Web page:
Dr. Lawrence Elegant, a specialist in treating allergies, testified about Gary's allergies. Dr. Elegant first examined Gary on September 15, 1988, two weeks prior to the hearing on the parties' petitions. Gary had an itchy, badly running nose with itching and tearing in his eyes. Dr. Elegant noticed that Gary's throat was severely irritated as well and that there was fluid behind his left eardrum. According to Dr. Elegant, Gary had an allergic rhinitis. Gary also displayed some evidence of atrophic rhinitis, which means that certain areas of the mucous membranes had become flattened, affecting his ability to smell and taste.
Dr. Elegant conducted tests with regard to the cause of the allergies. His preliminary finding was that Gary had a marked ragweed hay fever. Dr. Elegant testified that the Great Lakes area has the highest degree of ragweed pollen production during the ragweed season in the United States. He further stated that the Phoenix area has much less ragweed than the Chicago area.
Dr. Elegant prescribed nasalcrom and an antihistamine for Gary. Nasalcrom is inhaled and contains a chemical called cromolyn sodium. The next time Dr. Elegant saw Gary, which was on September 23, he showed some improvement with regard to his nasal activity, and there was marked improvement with the fluid problem in his left eardrum. According to Dr. Elegant, Gary's condition would likely show a marked improvement as a result of a move from the Chicago area to the Phoenix area. He also testified that the ragweed pollen count in 1988 was very high.
The evidence deposition of Dr. Daniel Wynn, a specialist in neurology who had a subspecialty in sleep disorders, was admitted at trial. Dr. Wynn saw Diane Kent on May 7, 1988, because Diane had trouble sleeping at night and would sometimes fall asleep at work in the early afternoon. One of the causes of her trouble was David's loud snoring. David first saw Dr. Wynn on June 7, 1988. He performed a daytime sleep study on David 10 days later, which consisted of observing and monitoring David while he slept. Dr. Wynn concluded that David had obstructive sleep apnea syndrome. After David fell asleep, he would continually partially block his airway and cut off the air to his lungs, causing him to repeatedly awaken. David snored very loudly as a result. Diane testified that he snored so loudly she could not sleep in the same room.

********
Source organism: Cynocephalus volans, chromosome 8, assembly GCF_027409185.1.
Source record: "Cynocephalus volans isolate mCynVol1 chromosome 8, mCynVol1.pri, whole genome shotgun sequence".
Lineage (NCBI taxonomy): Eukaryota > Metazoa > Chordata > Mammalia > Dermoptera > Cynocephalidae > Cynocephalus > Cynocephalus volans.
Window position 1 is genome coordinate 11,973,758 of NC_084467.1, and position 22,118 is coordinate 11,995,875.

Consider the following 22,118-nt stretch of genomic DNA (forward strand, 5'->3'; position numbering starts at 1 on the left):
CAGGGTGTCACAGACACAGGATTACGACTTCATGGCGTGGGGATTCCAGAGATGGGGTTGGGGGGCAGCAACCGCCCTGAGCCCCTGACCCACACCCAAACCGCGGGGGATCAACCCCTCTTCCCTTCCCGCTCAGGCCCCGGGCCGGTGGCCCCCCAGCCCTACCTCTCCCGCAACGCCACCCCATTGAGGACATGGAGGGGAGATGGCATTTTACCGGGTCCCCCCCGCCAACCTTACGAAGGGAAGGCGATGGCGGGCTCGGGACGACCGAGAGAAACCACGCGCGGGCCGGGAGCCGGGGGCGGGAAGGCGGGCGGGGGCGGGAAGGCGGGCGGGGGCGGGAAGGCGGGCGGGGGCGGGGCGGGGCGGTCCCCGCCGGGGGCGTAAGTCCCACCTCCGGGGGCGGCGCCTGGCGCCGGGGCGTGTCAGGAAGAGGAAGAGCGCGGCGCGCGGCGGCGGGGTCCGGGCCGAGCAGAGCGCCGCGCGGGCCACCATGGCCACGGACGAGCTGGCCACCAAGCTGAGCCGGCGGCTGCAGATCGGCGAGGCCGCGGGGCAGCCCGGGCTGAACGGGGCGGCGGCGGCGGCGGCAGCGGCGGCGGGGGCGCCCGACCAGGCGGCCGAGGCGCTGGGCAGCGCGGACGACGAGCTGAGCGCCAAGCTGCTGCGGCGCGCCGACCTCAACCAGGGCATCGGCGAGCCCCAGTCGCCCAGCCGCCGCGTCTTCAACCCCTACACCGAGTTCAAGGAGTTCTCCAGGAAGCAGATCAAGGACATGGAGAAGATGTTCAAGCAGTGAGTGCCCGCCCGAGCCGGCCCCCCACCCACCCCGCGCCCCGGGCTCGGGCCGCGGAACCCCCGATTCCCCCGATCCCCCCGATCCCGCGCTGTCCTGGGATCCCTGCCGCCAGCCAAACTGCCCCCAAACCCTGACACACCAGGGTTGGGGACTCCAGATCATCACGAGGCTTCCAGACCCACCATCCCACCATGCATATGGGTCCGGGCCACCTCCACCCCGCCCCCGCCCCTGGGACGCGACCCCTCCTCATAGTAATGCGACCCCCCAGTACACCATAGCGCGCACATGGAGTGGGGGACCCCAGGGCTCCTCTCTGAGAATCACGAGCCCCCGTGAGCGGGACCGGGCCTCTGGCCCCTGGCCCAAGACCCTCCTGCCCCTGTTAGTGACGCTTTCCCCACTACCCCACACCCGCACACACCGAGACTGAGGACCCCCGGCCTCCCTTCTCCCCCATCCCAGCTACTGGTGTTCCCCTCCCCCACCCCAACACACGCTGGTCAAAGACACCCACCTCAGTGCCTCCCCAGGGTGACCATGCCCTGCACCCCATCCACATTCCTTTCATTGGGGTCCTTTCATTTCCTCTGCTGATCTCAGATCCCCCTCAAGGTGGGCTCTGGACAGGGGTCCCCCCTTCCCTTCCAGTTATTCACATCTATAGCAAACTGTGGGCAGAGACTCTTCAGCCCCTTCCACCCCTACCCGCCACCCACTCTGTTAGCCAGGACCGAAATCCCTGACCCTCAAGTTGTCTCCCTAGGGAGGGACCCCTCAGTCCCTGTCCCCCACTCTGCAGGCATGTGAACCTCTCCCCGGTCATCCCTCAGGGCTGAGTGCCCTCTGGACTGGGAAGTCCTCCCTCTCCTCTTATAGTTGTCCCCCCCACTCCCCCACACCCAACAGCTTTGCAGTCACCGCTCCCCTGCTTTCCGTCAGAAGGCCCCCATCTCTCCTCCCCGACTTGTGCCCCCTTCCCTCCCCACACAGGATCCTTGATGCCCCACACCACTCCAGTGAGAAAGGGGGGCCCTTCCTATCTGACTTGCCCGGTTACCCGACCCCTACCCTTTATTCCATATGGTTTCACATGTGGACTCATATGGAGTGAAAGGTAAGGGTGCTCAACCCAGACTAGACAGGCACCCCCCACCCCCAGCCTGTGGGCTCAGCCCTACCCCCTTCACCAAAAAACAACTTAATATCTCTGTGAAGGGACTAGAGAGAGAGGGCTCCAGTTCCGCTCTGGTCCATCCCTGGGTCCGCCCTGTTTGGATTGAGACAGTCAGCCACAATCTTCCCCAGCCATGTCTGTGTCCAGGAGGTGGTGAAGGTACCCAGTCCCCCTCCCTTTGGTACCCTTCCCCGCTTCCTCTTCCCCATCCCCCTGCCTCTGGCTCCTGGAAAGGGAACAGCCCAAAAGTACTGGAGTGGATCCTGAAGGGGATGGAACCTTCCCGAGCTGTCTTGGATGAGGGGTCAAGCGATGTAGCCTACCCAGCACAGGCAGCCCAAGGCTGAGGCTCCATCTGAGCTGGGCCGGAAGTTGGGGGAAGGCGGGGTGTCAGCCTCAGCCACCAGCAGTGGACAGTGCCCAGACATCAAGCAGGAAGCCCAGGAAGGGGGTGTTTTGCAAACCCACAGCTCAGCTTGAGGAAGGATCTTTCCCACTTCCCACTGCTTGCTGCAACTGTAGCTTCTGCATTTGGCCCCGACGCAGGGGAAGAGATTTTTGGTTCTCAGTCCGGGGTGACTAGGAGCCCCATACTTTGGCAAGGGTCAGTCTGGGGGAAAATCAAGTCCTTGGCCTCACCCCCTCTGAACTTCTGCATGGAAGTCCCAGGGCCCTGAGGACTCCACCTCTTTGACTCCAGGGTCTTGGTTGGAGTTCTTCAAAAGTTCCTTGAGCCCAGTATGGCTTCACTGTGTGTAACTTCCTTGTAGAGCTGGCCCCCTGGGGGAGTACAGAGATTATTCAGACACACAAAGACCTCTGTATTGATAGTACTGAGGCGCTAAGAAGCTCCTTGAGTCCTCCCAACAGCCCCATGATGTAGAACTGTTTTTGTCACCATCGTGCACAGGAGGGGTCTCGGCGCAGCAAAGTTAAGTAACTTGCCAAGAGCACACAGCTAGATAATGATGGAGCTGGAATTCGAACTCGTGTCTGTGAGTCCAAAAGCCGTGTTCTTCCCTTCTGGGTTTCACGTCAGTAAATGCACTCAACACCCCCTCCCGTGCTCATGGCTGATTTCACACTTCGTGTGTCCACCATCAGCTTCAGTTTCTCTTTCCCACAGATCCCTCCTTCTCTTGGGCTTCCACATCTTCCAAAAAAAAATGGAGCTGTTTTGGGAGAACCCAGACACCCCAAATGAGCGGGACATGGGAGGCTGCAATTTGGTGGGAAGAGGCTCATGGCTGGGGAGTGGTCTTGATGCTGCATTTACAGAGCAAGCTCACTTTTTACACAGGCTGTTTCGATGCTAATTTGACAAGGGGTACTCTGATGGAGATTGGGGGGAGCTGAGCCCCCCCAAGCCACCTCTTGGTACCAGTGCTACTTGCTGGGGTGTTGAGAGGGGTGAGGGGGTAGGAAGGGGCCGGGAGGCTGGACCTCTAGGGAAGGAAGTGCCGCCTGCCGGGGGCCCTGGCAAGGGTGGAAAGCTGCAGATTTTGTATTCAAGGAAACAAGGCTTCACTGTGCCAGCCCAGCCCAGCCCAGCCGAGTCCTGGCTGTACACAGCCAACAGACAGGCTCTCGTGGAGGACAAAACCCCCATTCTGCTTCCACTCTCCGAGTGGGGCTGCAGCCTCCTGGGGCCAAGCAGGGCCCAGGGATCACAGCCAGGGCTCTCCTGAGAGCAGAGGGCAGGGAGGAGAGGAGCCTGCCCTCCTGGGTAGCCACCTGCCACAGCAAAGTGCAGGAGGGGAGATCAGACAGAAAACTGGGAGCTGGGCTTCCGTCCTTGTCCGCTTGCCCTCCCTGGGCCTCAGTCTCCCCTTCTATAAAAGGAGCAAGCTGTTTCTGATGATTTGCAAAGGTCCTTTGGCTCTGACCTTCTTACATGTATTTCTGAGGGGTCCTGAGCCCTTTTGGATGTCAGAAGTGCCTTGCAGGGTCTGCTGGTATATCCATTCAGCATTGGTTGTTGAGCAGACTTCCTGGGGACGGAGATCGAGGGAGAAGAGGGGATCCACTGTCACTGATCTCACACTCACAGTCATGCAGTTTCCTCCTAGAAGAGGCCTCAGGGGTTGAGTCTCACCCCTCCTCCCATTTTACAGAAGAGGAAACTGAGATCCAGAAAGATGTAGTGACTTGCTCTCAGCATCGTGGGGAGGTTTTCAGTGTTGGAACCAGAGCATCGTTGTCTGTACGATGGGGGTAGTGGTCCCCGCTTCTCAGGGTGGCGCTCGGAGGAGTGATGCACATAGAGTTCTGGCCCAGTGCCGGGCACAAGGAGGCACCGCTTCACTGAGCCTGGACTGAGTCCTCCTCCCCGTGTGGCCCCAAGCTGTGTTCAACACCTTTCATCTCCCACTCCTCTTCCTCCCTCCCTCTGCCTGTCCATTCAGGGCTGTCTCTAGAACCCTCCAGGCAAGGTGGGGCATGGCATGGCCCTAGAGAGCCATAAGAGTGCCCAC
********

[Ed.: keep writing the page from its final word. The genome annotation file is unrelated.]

Dr. Wynn believed that David's condition was caused by allergies, the fact that he had previously suffered a broken nose, and by other factors. Dr. Wynn testified there was a surgical procedure that was effective for between 50% and 60% of the patients. David Kent did not wish to have this operation, however. Dr. Wynn prescribed a nasal spray for David, but it was not effective. Another possible course of treatment was to have David wear a mask called a C-PAP every night. The mask blows air into a patient's lungs to keep the airway open and will often stop snoring and other problems associated with sleep apnea syndrome.
According to Dr. Wynn, a move to a drier climate would likely cause an improvement in David's condition. Dr. Wynn saw David on September 23, 1988, after David had spent several weeks in Arizona. David reported that he was snoring much less and was less dependent upon nasal sprays and other medication to keep his nasal passages open. Dr. Wynn felt the reduction in snoring was very significant, but he was not yet able to determine whether the move would eliminate the need for further treatment of David's condition.
David and Diane both testified that David's snoring was greatly reduced when they went to Arizona in August 1988, and Diane was able to sleep with him in the same room. The Kents also testified that Gary's allergies improved significantly during this time. Diane testified that Gary had shown allergy symptoms in 1987; George stated that he did not notice any such symptoms that year.
Diane and David also testified that because certain savings would result from the move, Diane would either not have to work at all or only have to work part time, enabling her to spend more time with Gary. The savings would result because David would no longer have to pay for air travel from Illinois to Arizona to check on his real estate holdings, and he would be able to take over most of the maintenance work for the properties.